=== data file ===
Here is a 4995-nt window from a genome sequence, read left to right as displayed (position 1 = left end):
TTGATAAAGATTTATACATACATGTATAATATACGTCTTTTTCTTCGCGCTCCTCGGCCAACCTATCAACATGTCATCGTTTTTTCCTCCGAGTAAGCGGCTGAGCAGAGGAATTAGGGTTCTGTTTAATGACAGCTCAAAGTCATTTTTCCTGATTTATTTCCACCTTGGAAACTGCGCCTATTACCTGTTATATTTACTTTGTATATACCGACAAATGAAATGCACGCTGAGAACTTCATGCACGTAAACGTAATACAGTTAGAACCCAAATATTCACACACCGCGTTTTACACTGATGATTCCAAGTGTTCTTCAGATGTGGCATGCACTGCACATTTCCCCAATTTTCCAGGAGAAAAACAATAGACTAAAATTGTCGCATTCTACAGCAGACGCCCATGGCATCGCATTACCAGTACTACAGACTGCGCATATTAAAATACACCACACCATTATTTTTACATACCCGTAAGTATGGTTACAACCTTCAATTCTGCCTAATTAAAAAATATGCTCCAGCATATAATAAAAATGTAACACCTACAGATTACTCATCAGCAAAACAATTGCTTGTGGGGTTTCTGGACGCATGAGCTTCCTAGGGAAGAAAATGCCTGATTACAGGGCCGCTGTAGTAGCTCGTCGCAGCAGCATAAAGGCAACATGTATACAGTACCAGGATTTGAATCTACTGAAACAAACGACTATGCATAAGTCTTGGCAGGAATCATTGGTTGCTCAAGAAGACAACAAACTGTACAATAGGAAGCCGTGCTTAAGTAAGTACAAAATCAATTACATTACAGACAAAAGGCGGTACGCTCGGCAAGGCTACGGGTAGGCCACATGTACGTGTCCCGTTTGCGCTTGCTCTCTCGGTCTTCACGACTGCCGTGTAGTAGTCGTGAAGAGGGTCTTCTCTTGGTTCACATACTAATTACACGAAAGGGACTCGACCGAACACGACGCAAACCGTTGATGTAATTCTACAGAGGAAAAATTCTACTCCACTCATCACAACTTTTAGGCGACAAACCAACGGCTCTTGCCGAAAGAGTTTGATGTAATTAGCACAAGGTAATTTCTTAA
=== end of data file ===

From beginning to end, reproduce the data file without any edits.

Here is a 4995-nt window from a genome sequence, read left to right as displayed (position 1 = left end):
TTGATAAAGATTTATACATACATGTATAATATACGTCTTTTTCTTCGCGCTCCTCGGCCAACCTATCAACATGTCATCGTTTTTTCCTCCGAGTAAGCGGCTGAGCAGAGGAATTAGGGTTCTGTTTAATGACAGCTCAAAGTCATTTTTCCTGATTTATTTCCACCTTGGAAACTGCGCCTATTACCTGTTATATTTACTTTGTATATACCGACAAATGAAATGCACGCTGAGAACTTCATGCACGTAAACGTAATACAGTTAGAACCCAAATATTCACACACCGCGTTTTACACTGATGATTCCAAGTGTTCTTCAGATGTGGCATGCACTGCACATTTCCCCAATTTTCCAGGAGAAAAACAATAGACTAAAATTGTCGCATTCTACAGCAGACGCCCATGGCATCGCATTACCAGTACTACAGACTGCGCATATTAAAATACACCACACCATTATTTTTACATACCCGTAAGTATGGTTACAACCTTCAATTCTGCCTAATTAAAAAATATGCTCCAGCATATAATAAAAATGTAACACCTACAGATTACTCATCAGCAAAACAATTGCTTGTGGGGTTTCTGGACGCATGAGCTTCCTAGGGAAGAAAATGCCTGATTACAGGGCCGCTGTAGTAGCTCGTCGCAGCAGCATAAAGGCAACATGTATACAGTACCAGGATTTGAATCTACTGAAACAAACGACTATGCATAAGTCTTGGCAGGAATCATTGGTTGCTCAAGAAGACAACAAACTGTACAATAGGAAGCCGTGCTTAAGTAAGTACAAAATCAATTACATTACAGACAAAAGGCGGTACGCTCGGCAAGGCTACGGGTAGGCCACATGTACGTGTCCCGTTTGCGCTTGCTCTCTCGGTCTTCACGACTGCCGTGTAGTAGTCGTGAAGAGGGTCTTCTCTTGGTTCACATACTAATTACACGAAAGGGACTCGACCGAACACGACGCAAACCGTTGATGTAATTCTACAGAGGAAAAATTCTACTCCACTCATCACAACTTTTAGGCGACAAACCAACGGCTCTTGCCGAAAGAGTTTGATGTAATTAGCACAAGGTAATTTCTTAA